Mystery Behind Solar System's Giant Ribbon Solved?

A comparison between the observation of the IBEX “ribbon” (left) and a Heerikhuisen et al. simulation of what the ribbon should look like considering an interstellar magnetic field (right). Credit: NASA/IBEX/Heerikhuisen et al.

Last year, NASA’s Interstellar Boundary Explorer (IBEX) made a discovery so profound that scientists had a hard time describing what they were seeing. A vast ribbon located in the outermost reaches of the solar system had been spotted, a structure that had never been seen before. Now scientists believe the shape might be created by a huge reflection caused by particles bouncing off a galactic magnetic field.

IBEX isn’t an ordinary space telescope and this mystery ribbon isn’t emitting any light; the ribbon is in fact the source of very energetic neutral particles that are raining down on us after travelling over 100 AU (approximately 9 billion miles).

IBEX is designed to detect fast moving particles called energetic neutral atoms (or ENAs for short) created at the absolute boundary of our solar system known as the “heliopause.” This boundary separates the bubble-like heliosphere (which contains the sun, planets and solar wind) and interstellar space (i.e. the space between the stars).

Our sun is continuously pumping out energetic protons as the solar wind, and eventually these protons are carried to the heliopause. At this point, a process known as “charge exchange” can occur between these fast moving solar protons and slow moving neutral atoms (usually hydrogen) originating from interstellar space.

Should the two types of particles collide, the energetic solar particles can steal an electron from the interstellar neutral atoms, thereby producing ENAs. Some of these ENAs are then fired back toward Earth.

This interaction can be detected by IBEX as they travel in a straight line and not deflected by any magnetic fields. The satellite then traces the ENAs back to their origin, producing a map of the heliosphere. In the case of the “ribbon discovery,” IBEX was seeing intense ENA production from a mystery structure that appeared to be located beyond our solar system.

Now, this is where things start to get really interesting.

In December it was announced that the veteran Voyager probes currently flying toward the heliosphere measured an unexpected increase in magnetic field strength. Scientists believe that this increase is due to an unexpectedly large magnetic field threaded through a cloud of interstellar gas called the “Local Fluff.” Our solar system is currently speeding into this Fluff.

In research that was published in the Astrophysical Journal Letters, Jacob Heerikhuisen, a NASA Heliophysics Guest Investigator from the University of Alabama in Huntsville, believes the ribbon observed by IBEX is caused by an interstellar magnetic field, possibly relating to the Voyager probes’ discovery.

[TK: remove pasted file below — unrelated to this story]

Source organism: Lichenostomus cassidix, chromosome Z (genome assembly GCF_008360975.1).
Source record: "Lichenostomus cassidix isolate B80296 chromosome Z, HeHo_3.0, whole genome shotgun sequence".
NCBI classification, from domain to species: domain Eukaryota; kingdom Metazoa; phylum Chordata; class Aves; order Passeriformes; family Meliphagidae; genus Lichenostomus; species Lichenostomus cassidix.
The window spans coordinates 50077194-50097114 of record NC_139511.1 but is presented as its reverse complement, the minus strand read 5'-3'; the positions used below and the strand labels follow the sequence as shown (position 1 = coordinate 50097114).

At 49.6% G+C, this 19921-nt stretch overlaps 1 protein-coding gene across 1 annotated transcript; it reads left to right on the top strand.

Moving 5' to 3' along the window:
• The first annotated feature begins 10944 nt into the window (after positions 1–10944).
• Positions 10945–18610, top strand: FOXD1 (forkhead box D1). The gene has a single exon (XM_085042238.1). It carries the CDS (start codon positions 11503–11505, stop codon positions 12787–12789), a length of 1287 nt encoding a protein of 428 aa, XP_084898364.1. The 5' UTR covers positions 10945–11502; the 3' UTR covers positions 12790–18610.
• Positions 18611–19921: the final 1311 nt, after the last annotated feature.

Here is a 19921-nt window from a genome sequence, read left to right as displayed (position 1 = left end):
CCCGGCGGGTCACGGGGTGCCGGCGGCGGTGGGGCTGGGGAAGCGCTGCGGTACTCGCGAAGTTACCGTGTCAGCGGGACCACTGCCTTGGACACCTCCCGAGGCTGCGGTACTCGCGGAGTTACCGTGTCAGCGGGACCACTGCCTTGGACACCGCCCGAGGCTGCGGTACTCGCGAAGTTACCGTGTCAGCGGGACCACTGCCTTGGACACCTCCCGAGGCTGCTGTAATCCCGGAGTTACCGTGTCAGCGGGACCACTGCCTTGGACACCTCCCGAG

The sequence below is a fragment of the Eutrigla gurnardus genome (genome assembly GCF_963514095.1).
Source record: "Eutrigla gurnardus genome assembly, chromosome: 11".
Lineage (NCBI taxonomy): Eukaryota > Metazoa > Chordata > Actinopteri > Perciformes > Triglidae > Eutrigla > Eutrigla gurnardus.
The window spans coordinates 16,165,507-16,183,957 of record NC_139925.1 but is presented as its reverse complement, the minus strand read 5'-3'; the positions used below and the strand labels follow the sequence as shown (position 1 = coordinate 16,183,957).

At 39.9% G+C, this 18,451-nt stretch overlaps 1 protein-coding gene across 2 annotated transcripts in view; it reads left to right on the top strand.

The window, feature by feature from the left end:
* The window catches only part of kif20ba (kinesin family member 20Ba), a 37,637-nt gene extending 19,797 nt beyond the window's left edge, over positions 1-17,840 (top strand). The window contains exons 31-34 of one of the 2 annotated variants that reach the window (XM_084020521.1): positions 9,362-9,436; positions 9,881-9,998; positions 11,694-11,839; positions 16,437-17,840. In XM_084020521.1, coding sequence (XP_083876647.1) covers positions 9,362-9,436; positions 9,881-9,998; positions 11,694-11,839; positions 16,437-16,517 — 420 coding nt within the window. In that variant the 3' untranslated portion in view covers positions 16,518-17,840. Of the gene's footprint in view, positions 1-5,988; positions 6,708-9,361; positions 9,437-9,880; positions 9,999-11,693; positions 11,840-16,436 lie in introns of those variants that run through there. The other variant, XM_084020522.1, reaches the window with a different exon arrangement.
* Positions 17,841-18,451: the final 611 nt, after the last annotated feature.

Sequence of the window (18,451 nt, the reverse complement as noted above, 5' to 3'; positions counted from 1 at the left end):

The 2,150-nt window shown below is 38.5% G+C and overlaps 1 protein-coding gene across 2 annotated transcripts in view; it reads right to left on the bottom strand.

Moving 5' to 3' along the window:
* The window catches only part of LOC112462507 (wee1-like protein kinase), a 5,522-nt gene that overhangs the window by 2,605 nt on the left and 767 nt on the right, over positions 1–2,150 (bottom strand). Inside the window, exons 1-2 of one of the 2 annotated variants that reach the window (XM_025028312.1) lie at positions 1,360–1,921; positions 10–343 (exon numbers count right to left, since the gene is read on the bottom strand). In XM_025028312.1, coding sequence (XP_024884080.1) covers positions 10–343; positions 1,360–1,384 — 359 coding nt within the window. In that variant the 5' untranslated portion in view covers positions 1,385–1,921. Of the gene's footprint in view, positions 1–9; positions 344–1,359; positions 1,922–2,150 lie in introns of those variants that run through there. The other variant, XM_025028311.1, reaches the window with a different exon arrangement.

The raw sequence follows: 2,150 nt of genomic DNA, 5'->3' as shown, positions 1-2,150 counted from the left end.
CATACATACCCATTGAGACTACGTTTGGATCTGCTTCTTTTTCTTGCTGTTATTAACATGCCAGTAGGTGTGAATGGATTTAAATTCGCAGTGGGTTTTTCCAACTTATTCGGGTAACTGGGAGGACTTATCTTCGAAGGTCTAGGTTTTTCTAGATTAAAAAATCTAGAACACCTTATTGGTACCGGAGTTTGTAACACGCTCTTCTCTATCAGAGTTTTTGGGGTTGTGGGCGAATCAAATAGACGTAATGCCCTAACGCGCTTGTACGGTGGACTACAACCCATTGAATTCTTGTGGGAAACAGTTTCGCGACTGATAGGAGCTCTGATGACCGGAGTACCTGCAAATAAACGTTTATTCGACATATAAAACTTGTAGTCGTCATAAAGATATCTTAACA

“We believe the ribbon is a reflection,” said Heerikhuisen. “It is where solar wind particles heading out into interstellar space are reflected back into the solar system by a galactic magnetic field.”

Therefore, the energetic protons traveling inside the solar wind encounter this “galactic magnetic field” and are manipulated in such a way that they are reflected back to where they came from (U-turn style).

It’s as if the solar protons “bounce” off an invisible magnetic wall. Then they undergo charge exchange to produce the ENAs. The ribbon-like structure IBEX is seeing is therefore a previously unknown (and rather eerie) magnetic field that exists beyond the heliosphere.

“This is an important finding,” said Arik Posner, IBEX program scientist at NASA Headquarters. “Interstellar space just beyond the edge of the solar system is mostly unexplored territory. Now we know, there could be a strong, well-organized magnetic field sitting right on our doorstep.”

This all sounds very exciting, but does IBEX have a practical purpose? Actually, yes, it could be used as a cosmic ray weather forecaster.

By monitoring the shape and distribution of this ENA ribbon, we can see how it changes with time. As the solar system passes through interstellar space (and the Local Fluff), this external magnetic field can squash and squeeze our heliosphere. When this happens, highly energetic (and damaging) cosmic rays can penetrate deeper into our solar system.

This could potentially have huge implications for life on Earth and future human spaceflight plans, as let’s face it, cosmic radiation is well known for causing damage to anything organic.

Source: NASA

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